Derek Cianfrance's The Place Beyond the Pines is a sure-handed effort from a director who proved himself capable of dramatizing difficult human emotions in Blue Valentine.
Pines, opening Friday (3/29/13) in limited release, is perhaps the most linear film of the year. It deals with an overarching theme, even as writer-director Cianfrance transfers the narrative thread from character to character. Where movies have become comfortable with Altman-esque story-telling (weaving unrelated characters into a larger fabric of plot), Cianfrance here tells one story, then hands the plot off to a new character about a third of the way through, before finally passing it to yet another character -- like a relay runner passing the baton.
Pines begins with Luke (Ryan Gosling), a carnival motorcycle daredevil working a small town in upstate New York, where he hooks up with a girl, Romina (Eva Mendes), who he met the year before. Then he discovers that, in fact, she now has a baby, the result of his previous trip through town. So Luke decides to quit the carnival and settle down, so he can know his son, though Romina is in a relationship with someone else.
To support her and the baby, he begins robbing banks, in daring stick-ups involving his motorcycle and an accomplice with a truck. When he finally gets too bold, he's chased and caught by the cops, in a shoot-out with a rookie named Avery Cross (Bradley Cooper). At which point the movie becomes Avery's story: how he went to law school, then joined the police instead of being a lawyer, to the disapproval of both his wife (Rose Byrne) and his father (Harris Yulin), a judge.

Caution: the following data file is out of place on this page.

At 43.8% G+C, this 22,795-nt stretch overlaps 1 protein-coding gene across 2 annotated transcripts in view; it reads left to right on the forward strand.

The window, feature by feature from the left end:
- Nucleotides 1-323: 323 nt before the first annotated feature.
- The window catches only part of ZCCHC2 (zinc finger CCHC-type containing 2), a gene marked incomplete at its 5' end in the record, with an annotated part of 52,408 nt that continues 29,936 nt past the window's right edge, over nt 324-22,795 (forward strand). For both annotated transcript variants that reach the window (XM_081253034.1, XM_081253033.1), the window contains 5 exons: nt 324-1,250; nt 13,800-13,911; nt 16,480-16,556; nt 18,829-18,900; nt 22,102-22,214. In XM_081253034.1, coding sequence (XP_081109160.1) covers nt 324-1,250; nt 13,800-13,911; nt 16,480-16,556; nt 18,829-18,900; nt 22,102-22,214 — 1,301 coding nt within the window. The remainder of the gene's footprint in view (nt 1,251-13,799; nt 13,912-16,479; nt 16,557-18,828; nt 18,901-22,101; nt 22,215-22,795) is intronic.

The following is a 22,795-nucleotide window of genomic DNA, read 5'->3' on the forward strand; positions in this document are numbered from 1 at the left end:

A newly christened hero after surviving his shoot-out with the bank robber, Avery finds himself exposed to a side of police work -- involving corrupt colleagues -- that ultimately pushes him to the top of the heap. Then Cianfrance shifts focus again, jumping forward 15 years, where Avery is now a crusading district attorney running for New York state attorney general. He has a teen-age son, Avery Jr. (Emory Cohen), who makes friends with a new stoner in school, Jason (Dane DeHaan) -- who, as it happens, is Luke's son (but who knows nothing about his long-missing biological father).
There is an inevitability to the story, which builds the tension like a snowball propelled by an avalanche.
This review continues on my website.